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Mitchell Outlines Decade of Doping in Baseball

Former U.S. Senator George Mitchell says that steroid use has been widespread in Major League Baseball for at least the past 10 years, but has recommended leniency in punishing the drug users.

In a crowded news conference in New York Thursday, Mitchell said that each of the 30 clubs have had a player or players who used steroids or human growth hormone.

New York Yankees' pitchers Roger Clemens and Andy Pettitte and Houston's Miguel Tejada were among those named, as was all-time home run king Barry Bonds of the San Francisco Giants.

However, Mitchell said commissioner Bud Selig should not punish those players who used drugs in the past except in the case of those who have so seriously violated the rules that the commissioner must act to protect the integrity of the game.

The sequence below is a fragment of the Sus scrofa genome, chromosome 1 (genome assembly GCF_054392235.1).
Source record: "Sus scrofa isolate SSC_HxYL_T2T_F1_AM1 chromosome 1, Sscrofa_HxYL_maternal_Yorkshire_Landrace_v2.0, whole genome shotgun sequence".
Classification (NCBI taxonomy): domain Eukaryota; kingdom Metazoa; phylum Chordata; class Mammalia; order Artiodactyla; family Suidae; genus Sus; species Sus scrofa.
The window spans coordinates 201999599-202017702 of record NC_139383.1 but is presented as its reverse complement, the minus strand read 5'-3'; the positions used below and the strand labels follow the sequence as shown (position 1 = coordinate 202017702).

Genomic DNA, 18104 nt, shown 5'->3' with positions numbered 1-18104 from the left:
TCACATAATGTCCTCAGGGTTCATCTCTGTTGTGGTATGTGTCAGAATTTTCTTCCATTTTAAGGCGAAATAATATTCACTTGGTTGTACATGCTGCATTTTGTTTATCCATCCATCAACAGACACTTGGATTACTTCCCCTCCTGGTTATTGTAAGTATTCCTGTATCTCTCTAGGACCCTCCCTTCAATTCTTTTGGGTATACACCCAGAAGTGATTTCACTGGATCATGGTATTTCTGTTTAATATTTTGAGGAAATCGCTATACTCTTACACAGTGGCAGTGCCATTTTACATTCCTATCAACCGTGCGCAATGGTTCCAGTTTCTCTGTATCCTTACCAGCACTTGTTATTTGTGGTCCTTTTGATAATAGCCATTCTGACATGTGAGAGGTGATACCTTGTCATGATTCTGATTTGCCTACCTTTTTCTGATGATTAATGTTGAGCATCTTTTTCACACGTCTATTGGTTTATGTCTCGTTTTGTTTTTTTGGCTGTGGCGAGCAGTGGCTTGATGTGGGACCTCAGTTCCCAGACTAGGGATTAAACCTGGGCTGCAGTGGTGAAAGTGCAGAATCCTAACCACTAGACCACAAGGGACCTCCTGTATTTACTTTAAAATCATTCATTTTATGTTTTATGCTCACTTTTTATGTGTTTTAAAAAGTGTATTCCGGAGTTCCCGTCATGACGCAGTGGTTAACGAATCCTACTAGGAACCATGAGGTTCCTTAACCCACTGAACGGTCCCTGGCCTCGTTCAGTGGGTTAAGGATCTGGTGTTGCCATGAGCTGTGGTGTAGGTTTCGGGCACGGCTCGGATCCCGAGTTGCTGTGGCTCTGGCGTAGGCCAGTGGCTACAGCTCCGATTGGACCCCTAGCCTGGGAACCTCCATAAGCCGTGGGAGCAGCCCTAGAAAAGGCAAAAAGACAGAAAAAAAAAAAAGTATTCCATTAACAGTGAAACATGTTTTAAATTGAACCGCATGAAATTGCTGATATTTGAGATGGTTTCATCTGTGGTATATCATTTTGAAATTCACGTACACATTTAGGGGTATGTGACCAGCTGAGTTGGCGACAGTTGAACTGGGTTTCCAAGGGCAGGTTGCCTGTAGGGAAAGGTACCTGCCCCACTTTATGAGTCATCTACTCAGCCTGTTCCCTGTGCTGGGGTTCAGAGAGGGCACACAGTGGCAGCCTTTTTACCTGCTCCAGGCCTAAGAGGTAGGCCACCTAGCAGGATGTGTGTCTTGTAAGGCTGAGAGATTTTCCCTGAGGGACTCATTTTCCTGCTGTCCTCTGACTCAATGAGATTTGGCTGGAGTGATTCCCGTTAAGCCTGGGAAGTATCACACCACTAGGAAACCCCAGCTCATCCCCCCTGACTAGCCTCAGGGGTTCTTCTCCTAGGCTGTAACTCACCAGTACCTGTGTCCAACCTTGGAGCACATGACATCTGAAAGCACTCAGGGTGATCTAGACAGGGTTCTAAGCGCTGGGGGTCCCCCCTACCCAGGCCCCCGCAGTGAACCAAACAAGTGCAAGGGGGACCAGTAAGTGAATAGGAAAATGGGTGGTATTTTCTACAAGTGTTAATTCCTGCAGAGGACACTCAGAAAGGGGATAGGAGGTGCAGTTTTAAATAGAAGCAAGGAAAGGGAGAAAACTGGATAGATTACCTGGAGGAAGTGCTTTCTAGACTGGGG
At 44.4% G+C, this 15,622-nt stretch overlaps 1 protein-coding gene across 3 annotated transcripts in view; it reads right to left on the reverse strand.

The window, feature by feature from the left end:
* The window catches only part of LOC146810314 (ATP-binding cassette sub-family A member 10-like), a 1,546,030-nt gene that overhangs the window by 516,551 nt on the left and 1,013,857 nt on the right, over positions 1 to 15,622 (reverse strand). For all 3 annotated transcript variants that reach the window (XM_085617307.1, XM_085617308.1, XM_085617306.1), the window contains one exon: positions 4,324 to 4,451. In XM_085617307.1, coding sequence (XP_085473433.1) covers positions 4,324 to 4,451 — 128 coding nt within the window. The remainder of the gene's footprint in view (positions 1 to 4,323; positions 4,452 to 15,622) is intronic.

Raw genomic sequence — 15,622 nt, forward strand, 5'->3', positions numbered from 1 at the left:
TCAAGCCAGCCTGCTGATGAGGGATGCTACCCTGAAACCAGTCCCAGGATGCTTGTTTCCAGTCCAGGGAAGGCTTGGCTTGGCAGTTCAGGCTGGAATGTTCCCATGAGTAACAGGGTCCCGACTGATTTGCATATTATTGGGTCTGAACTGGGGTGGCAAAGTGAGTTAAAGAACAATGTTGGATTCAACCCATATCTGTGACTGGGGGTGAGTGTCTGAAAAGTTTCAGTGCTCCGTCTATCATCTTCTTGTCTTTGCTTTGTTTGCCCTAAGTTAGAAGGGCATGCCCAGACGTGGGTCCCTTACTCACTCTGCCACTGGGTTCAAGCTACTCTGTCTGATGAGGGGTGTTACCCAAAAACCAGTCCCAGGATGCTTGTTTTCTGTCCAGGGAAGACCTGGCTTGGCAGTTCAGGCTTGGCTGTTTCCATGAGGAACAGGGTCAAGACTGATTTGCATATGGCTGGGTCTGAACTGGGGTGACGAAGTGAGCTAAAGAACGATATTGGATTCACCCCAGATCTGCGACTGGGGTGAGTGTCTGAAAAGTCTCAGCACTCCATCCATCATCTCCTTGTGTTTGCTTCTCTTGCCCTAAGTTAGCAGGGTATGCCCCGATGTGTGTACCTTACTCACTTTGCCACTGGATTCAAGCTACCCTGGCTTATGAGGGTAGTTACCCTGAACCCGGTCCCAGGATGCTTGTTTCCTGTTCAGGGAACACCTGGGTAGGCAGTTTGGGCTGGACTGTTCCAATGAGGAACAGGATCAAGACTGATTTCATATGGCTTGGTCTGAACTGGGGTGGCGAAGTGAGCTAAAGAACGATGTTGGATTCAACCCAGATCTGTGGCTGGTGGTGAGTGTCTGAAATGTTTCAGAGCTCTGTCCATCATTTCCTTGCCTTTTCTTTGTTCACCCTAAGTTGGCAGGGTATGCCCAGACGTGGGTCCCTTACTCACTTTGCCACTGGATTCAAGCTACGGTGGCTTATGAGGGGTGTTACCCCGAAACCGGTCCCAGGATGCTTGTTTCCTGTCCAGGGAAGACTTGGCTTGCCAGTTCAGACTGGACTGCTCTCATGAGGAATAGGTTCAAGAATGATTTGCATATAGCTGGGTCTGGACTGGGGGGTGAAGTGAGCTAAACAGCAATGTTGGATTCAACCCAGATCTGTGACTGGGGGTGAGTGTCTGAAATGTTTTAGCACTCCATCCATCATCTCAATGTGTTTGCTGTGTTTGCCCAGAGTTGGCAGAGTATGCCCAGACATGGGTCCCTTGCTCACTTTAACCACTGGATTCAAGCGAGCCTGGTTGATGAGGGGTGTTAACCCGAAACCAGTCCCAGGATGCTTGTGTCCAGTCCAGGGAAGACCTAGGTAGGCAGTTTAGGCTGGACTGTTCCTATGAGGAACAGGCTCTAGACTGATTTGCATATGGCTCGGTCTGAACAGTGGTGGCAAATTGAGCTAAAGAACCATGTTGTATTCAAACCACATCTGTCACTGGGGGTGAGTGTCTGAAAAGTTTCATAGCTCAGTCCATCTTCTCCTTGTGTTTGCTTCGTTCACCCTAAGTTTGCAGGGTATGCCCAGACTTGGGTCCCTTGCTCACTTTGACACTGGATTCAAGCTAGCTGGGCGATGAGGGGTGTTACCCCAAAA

The report comes after 20 months of investigations by Mitchell, a former federal prosecutor and a member of the Boston Red Sox board of directors.

Commissioner Selig hired Mitchell in March of 2006 after the publication of a book alleging drug use by Barry Bonds.

Bonds has pleaded not guilty to obstruction of justice and perjury charges in connection with his testimony before a grand jury investigating the so-called BALCO case.

BALCO was a San Francisco area laboratory that was found to have given steroids and other drugs to several high-level athletes, including former sprint star Marion Jones and New York Yankees designated hitter Jason Giambi.

Some information for this report was provided by AFP, AP.